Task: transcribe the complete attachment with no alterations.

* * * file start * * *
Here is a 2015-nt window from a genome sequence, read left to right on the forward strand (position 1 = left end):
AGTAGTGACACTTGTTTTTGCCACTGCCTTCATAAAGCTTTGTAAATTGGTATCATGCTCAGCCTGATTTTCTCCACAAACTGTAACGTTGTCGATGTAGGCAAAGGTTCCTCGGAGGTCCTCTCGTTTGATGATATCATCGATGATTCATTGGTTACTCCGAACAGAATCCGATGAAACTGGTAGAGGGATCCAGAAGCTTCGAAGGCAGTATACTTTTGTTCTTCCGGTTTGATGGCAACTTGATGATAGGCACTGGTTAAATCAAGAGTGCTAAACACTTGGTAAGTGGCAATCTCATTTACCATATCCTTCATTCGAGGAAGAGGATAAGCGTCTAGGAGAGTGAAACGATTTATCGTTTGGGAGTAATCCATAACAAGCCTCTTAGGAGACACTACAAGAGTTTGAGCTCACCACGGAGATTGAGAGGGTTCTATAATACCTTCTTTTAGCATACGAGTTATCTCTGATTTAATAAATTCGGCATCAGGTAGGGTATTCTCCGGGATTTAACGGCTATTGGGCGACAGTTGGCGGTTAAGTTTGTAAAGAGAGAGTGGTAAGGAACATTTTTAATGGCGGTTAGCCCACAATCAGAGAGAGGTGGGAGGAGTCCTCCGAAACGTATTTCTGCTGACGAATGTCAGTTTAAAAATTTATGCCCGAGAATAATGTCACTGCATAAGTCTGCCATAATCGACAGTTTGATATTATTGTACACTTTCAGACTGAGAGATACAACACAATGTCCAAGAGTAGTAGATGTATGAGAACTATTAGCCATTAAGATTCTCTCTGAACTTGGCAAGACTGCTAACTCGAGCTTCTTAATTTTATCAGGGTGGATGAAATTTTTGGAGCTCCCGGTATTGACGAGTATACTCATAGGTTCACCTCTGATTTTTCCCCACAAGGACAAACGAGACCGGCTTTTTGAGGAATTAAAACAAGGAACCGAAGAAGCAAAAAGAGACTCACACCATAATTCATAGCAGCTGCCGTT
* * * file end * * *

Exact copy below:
Here is a 2015-nt window from a genome sequence, read left to right on the forward strand (position 1 = left end):
AGTAGTGACACTTGTTTTTGCCACTGCCTTCATAAAGCTTTGTAAATTGGTATCATGCTCAGCCTGATTTTCTCCACAAACTGTAACGTTGTCGATGTAGGCAAAGGTTCCTCGGAGGTCCTCTCGTTTGATGATATCATCGATGATTCATTGGTTACTCCGAACAGAATCCGATGAAACTGGTAGAGGGATCCAGAAGCTTCGAAGGCAGTATACTTTTGTTCTTCCGGTTTGATGGCAACTTGATGATAGGCACTGGTTAAATCAAGAGTGCTAAACACTTGGTAAGTGGCAATCTCATTTACCATATCCTTCATTCGAGGAAGAGGATAAGCGTCTAGGAGAGTGAAACGATTTATCGTTTGGGAGTAATCCATAACAAGCCTCTTAGGAGACACTACAAGAGTTTGAGCTCACCACGGAGATTGAGAGGGTTCTATAATACCTTCTTTTAGCATACGAGTTATCTCTGATTTAATAAATTCGGCATCAGGTAGGGTATTCTCCGGGATTTAACGGCTATTGGGCGACAGTTGGCGGTTAAGTTTGTAAAGAGAGAGTGGTAAGGAACATTTTTAATGGCGGTTAGCCCACAATCAGAGAGAGGTGGGAGGAGTCCTCCGAAACGTATTTCTGCTGACGAATGTCAGTTTAAAAATTTATGCCCGAGAATAATGTCACTGCATAAGTCTGCCATAATCGACAGTTTGATATTATTGTACACTTTCAGACTGAGAGATACAACACAATGTCCAAGAGTAGTAGATGTATGAGAACTATTAGCCATTAAGATTCTCTCTGAACTTGGCAAGACTGCTAACTCGAGCTTCTTAATTTTATCAGGGTGGATGAAATTTTTGGAGCTCCCGGTATTGACGAGTATACTCATAGGTTCACCTCTGATTTTTCCCCACAAGGACAAACGAGACCGGCTTTTTGAGGAATTAAAACAAGGAACCGAAGAAGCAAAAAGAGACTCACACCATAATTCATAGCAGCTGCCGTT